The boss of payments company Klarna has said that he is surprised by concerns about the buy now, pay later model.
Klarna chief executive and co-founder Sebastian Siemiatkowski told the BBC it upset him when his company is compared to defunct payday loans firm Wonga.
Buy now, pay later services were used by five million people in the UK last year.
The Financial Conduct Authority (FCA) is to be given powers to regulate the sector.
This means that buy now, pay later companies will have to conduct proper affordability checks before lending and ensure customers are treated fairly if they are struggling to repay the loans.
It will also give consumer the right to complain to the Financial Ombudsman Service if things go wrong.
Buy now, pay later firms allow people to choose - at an online or physical checkout - to pay for items in instalments or, in some cases, defer payments for up to 30 days.
They have proved popular with younger shoppers - particular by offering a cheaper way to try before buying or returning - and use of these services rose fast over the course of the pandemic. Estimates suggest £4 in every £100 currently spent in the UK uses buy now, pay later.
Speaking to BBC Radio 5 Live's Wake Up To Money programme, Mr Siemiatkowski said: "To me it's slightly surprising to see the concern with buy now, pay later.
"I'm emotionally upset when I hear comparisons to Wonga.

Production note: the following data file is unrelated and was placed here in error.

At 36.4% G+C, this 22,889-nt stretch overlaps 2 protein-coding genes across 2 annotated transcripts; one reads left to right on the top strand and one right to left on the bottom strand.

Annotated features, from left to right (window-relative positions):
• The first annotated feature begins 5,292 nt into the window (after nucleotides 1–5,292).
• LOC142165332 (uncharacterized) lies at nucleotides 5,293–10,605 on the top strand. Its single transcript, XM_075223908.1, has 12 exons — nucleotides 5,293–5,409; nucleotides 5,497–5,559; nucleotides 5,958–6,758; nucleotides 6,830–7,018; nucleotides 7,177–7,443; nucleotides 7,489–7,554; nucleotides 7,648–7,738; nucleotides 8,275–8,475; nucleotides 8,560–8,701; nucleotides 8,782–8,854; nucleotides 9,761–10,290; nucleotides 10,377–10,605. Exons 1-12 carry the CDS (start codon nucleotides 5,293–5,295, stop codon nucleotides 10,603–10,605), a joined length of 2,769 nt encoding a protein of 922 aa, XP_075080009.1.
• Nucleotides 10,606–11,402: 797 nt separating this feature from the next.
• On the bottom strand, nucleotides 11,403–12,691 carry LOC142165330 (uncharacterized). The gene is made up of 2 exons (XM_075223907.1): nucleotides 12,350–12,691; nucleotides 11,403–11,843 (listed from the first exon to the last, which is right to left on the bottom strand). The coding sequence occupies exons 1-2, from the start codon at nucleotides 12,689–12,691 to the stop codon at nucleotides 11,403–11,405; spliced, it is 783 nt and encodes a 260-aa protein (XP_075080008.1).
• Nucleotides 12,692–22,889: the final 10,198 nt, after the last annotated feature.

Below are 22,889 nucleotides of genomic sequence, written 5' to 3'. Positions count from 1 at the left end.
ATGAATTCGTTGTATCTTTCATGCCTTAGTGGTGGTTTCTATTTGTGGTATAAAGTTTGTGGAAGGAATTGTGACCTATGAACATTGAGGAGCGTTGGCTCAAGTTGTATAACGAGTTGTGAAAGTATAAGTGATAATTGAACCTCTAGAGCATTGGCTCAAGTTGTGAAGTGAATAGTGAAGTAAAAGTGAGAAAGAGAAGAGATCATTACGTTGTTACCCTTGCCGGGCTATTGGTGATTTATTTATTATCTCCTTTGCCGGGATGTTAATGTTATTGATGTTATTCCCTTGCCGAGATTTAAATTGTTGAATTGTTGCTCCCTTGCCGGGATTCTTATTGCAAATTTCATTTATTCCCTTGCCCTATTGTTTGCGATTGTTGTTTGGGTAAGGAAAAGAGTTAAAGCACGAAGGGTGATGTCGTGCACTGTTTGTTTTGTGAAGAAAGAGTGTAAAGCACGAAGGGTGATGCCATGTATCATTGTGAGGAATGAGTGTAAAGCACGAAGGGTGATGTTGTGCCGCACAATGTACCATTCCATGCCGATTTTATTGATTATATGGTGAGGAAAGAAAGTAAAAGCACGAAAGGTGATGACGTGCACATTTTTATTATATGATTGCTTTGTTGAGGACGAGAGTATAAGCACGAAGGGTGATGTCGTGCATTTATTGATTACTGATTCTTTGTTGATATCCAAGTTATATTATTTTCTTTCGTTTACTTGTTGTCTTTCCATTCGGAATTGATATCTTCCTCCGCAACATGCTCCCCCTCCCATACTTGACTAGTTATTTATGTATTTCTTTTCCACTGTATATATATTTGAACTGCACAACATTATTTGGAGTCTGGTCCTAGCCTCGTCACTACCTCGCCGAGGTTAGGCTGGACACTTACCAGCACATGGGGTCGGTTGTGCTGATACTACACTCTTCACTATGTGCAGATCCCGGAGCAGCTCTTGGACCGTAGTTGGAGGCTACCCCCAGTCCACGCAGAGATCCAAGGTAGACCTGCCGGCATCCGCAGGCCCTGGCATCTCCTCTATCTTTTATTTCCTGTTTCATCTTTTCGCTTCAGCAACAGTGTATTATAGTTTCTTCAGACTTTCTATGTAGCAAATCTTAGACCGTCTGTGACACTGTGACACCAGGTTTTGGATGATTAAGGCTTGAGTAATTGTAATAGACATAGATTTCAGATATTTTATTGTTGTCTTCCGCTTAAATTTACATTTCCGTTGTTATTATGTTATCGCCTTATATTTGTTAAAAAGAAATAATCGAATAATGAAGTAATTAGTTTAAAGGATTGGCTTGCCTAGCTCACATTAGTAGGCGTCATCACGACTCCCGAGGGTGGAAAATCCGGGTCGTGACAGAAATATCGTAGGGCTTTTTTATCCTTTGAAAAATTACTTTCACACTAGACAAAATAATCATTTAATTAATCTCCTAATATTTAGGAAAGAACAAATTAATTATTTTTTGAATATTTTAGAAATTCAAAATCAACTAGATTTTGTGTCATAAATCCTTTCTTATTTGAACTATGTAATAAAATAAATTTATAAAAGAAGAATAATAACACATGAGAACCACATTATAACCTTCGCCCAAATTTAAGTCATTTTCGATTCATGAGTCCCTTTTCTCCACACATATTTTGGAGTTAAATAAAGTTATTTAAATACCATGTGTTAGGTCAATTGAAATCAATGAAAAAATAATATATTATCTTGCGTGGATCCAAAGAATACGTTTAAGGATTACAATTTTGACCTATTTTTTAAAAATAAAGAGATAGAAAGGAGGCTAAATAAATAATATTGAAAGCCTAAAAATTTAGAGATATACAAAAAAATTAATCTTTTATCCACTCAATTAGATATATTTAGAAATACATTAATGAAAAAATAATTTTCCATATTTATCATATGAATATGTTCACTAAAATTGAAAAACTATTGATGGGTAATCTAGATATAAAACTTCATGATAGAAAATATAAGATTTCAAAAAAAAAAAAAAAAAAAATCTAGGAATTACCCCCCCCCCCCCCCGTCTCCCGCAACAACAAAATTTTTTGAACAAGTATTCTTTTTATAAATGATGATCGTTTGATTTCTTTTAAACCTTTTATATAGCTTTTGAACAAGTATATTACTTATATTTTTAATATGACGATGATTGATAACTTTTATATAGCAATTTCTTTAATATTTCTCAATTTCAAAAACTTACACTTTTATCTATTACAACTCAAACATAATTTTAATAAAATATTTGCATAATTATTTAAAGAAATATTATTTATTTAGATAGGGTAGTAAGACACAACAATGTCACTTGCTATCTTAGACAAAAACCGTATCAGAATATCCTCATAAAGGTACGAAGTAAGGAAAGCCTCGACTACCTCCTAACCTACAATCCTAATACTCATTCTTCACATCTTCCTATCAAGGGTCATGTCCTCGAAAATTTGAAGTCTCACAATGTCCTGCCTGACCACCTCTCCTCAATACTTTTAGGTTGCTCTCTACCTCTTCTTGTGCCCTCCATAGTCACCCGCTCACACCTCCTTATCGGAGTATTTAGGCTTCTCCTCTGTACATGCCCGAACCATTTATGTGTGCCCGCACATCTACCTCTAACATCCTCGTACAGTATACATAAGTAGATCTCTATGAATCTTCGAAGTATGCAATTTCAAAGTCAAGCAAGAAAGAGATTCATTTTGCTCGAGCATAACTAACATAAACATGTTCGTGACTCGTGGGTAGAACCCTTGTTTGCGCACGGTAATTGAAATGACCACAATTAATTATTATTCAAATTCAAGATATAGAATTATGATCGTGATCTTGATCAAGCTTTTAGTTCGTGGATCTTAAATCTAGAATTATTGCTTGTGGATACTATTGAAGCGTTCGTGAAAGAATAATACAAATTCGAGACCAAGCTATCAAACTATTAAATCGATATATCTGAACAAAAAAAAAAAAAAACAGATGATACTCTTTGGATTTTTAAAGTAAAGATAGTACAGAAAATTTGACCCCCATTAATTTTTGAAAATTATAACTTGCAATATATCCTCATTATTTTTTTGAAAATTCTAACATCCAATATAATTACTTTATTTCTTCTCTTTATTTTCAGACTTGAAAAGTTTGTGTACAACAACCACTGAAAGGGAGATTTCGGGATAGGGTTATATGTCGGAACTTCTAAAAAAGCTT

"Klarna is very different. We've been fighting the bank establishment for years.
"I'm surprised to see that there's not a more positive response."
Wonga, which collapsed in 2018, was once the UK's biggest payday lender but its practices attracted intense scrutiny.
Founded in 2005 in Stockholm, Sweden, Klarna launched in the UK in 2014.
The company has seen 100% growth year-on-year in the UK and 60-70% growth worldwide, according to Mr Siemiatkowski.
However, he admitted that mistakes were made with some of Klarna's advertising.
"We're putting in extra work to make sure we live up to our own high standards," he said.
"We've identified that there's been mistakes done. We have not always followed our own advertising principals and marketing principals.
"The increased interest in these products are something we obviously take to heart and have made that extra effort."
Buy now, pay later services clocked up total sales of £2.7bn in the last year.
However, one in 10 people using them already had debt arrears elsewhere, a wide-ranging FCA review into credit services found.
The FCA said it would be easy to build-up unseen debts of £1,000.
Chris Woolard, who led the FCA review recommending regulation, said that although buy now, pay later was convenient for some people, for others it was "a really easy way to fall into problem debt".
You can listen to the Wake Up To Money podcast here.